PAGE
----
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Re: Liturgy: What role does it play in your practices?
« Reply #8 on: January 24, 2012, 10:24:09 am »
Quote from: dragonfaerie;39928
What role does liturgy play in your practices?


A bit, but not a lot.

Quote
Do you write your own rituals? Use stuff from books and websites? A combination of both?


Books, usually. Most of the stuff off of the internet isn't reliable, or I don't care for it.

Quote
How important is it for you to have a written liturgy? Do you prefer to do rituals unscripted and off-the-cuff?


I'm not really sure. I want to become more formal in my rituals. So I am working on creating rituals that are specific to my Kemetic gods. So eventually, I think my practice will be a blend of off the cuff (for days when I'm low on time) and written ritual (for days when I have more time). This also goes for Shinto practices. When I don't have a lot of time, I don't bother with the Norito. However, when I have time, I perform it. The structure of my Shinto practice is set in stone, though. As per the shrine.

Quote
Do you like having standardized portions of liturgy? For example, do you always use the same invocations or method of setting up your sacred space?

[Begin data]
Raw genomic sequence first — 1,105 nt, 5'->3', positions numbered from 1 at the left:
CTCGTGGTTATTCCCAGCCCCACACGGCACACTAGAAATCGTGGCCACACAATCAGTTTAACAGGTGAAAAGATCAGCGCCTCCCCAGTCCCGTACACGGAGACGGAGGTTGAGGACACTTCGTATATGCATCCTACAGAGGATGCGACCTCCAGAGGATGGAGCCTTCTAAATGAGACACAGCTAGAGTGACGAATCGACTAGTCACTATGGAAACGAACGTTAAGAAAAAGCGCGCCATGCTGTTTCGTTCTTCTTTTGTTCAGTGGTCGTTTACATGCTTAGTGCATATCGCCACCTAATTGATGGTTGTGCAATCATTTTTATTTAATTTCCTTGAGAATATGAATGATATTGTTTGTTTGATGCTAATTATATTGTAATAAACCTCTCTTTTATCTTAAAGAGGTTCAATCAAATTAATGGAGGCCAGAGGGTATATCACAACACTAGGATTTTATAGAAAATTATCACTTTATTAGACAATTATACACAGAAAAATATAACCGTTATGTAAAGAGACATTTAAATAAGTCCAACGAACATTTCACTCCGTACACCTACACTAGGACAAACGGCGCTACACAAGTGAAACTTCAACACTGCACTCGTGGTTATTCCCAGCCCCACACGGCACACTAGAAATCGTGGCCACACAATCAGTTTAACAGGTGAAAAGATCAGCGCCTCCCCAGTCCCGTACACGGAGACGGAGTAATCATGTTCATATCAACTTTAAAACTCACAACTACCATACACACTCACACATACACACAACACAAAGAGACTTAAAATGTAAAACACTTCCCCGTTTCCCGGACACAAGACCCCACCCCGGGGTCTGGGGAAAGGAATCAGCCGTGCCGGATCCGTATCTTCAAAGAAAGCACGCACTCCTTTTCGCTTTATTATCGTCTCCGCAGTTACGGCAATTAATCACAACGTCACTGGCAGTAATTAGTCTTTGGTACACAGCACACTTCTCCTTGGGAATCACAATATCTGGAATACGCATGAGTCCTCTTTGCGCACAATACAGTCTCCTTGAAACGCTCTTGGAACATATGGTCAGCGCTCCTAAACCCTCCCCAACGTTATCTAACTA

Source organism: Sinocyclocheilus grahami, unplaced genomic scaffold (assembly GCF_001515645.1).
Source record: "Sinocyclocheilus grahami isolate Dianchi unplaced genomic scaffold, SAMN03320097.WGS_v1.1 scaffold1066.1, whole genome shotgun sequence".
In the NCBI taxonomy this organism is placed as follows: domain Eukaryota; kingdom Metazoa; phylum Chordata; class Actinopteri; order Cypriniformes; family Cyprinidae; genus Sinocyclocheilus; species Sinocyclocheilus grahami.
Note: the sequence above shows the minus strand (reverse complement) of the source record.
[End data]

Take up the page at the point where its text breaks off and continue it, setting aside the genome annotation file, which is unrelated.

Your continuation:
Yes. I go in the same order every day for both practices. What I say in btwn those set motions changes.

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MarieBay

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Re: Liturgy: What role does it play in your practices?
« Reply #9 on: January 27, 2012, 07:39:48 pm »
Quote from: dragonfaerie;39928
What role does liturgy play in your practices?

Do you write your own rituals? Use stuff from books and websites? A combination of both?


I use a combination of both, and it depends on the occasion. I find reading about rituals and keeping things open to incorporating new material keeps everything from getting stale.

Quote from: dragonfaerie;39928
How important is it for you to have a written liturgy? Do you prefer to do rituals unscripted and off-the-cuff?


It's not that important to my practice to have everything set in stone. If I'm doing something elaborate, then I'll sketch out the steps and make sure prompts are on hand in case I blank out, but I like the spontaneity of improvising. It's a lot of fun!

Quote from: dragonfaerie;39928
Do you like having standardized portions of liturgy? For example, do you always use the same invocations or method of setting up your sacred space?


If that particular method works well, I'll stick with it, but again, nothing's set in stone so there's a lot of room to change details to suit the occasion. The structures and methods I use regularly are really a hybrid of trying a whole tonne of different ways of doing things, and that flexibility and adaptability are what keeps me interested in a regular practice.